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Economic Development

News &Vıews
Published by the Federal Reserve Bank of Chicago Consumer and Community Affairs Section

DELTA Loan Program Launched
Small businesses adversely affected by Department of Defense reductions
can participate in a $1 billion loan guaranty program.

Volume 2 Number 1
March 1996

The program, Defense Loan and Technical Assistance (DELTA), is jointly
sponsored by the U.S. Small Business Administration (SBA) and the
Department of Defense (DOD). It is designed to provide loans to help
many “defense-dependent” small businesses enter broader commercial
markets while retaining their defense capabilities, according to SBA
Administrator Philip Lader.

Inside this Issue:

Women in Business
SBA Success News

“These loans will lend a much-needed helping hand to people working
hard to rebuild their businesses, communities, and local economies.
Small businesses are the backbone of our economy and it is imperative
that we provide them with every opportunity to succeed,” Lader said.
“This program will help small businesses become less dependent on defense
contracts and more adaptable to commercial markets. Wherever we can do
that, it’s good for employment, good for the American economy, and good
for the defense technological and industrial base.”

Loan Guarantees
Business Assistance

The program is financed by a $30 million DOD appropriation, enough
to underwrite about $1 billion in loan guarantees. Eligible borrowers can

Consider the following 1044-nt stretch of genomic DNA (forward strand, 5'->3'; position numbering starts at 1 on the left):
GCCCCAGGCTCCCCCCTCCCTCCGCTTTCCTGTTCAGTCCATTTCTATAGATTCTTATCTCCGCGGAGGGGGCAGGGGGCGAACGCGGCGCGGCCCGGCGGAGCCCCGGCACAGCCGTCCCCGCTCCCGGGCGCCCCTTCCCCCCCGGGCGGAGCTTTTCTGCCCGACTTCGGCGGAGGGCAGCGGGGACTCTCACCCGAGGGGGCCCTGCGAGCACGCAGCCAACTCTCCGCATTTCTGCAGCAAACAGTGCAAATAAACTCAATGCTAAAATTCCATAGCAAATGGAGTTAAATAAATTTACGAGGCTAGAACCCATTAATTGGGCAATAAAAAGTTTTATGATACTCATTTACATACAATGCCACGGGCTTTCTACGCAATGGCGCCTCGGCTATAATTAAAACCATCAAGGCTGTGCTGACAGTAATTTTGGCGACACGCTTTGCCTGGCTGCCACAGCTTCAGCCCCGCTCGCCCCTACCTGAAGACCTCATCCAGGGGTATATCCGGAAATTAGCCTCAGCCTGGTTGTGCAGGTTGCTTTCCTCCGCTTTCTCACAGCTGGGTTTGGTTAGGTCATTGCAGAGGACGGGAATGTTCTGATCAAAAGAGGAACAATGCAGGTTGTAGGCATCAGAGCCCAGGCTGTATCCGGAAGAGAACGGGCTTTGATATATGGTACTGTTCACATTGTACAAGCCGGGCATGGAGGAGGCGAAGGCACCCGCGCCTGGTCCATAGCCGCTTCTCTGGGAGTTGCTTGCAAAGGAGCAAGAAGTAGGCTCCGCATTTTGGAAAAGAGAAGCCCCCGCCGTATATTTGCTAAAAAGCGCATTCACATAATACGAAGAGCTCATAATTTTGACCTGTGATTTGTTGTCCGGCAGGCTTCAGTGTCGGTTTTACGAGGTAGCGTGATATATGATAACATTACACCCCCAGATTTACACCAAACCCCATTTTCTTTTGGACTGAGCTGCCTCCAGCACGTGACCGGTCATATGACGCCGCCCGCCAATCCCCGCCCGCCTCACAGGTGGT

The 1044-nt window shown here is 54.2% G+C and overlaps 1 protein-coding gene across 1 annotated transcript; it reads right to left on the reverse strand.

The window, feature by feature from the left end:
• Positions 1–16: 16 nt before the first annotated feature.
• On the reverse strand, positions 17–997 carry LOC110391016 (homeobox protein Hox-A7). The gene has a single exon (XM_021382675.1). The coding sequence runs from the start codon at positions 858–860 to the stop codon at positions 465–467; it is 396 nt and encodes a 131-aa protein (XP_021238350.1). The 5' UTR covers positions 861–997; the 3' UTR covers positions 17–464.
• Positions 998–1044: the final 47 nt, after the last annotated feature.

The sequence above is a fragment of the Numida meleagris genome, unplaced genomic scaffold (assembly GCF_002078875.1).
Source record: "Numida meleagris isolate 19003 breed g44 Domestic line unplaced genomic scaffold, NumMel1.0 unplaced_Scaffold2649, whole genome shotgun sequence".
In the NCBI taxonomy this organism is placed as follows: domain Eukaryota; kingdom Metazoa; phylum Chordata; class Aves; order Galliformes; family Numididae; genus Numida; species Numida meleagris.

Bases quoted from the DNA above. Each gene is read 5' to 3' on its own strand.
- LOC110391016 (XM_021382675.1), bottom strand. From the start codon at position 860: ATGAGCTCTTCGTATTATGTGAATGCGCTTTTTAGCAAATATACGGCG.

participate in DELTA under one of two SBA loan programs. Under the
7(a) program, loans are limited to $1.25 million. Under the 504 Certified
Development Company program, SBA guarantees up to $1 million.

From Research
Midwest Manufacturing

DELTA loans can be used for working capital or to finance machinery and
equipment purchases, plant renovation, and other capital improvements.
The program is available nationwide.

Around the District
Off the Press
Advisory Council

To participate, applicants must have derived at least 25 percent of their
revenues in the previous fiscal year from defense contracts. They also must
meet small business size standards and other eligibility requirements of
SBA loan programs.
An applicant must also meet one of the following policy objectives:
• Job retention — The project should be designed to retain defense
workers whose employment would otherwise be terminated because
of defense reductions
• Job creation — It should create job opportunities and new economic
activity in communities adversely affected by defense reductions
• Plant retooling and expansion — It should modernize or expand the
applicant’s plant to enable it to remain in the national technical and
industrial base available to the Department of Defense. ■

Economic Development
News & Views is now
entering its second year.
We wish to thank you,
our readers and contributors, for your support.

Leadership Requires a Community Development Strategy
The goal of fostering and maintaining vital, growing communities is central to economic development and is the very heart of
the Community Reinvestment
Act. To help meet the needs of
low- and moderate-income residents, many lenders offer specialized loans and participate in
loan programs to meet the specific needs of disadvantaged
community members. Such programs can be profitable for the
institution, a benefit to the community, and play an important
role in its economic development.
As important as these programs
are, lenders are in a position to
do more. They can provide leadership in the economic development of their communities.
By assuming leadership roles,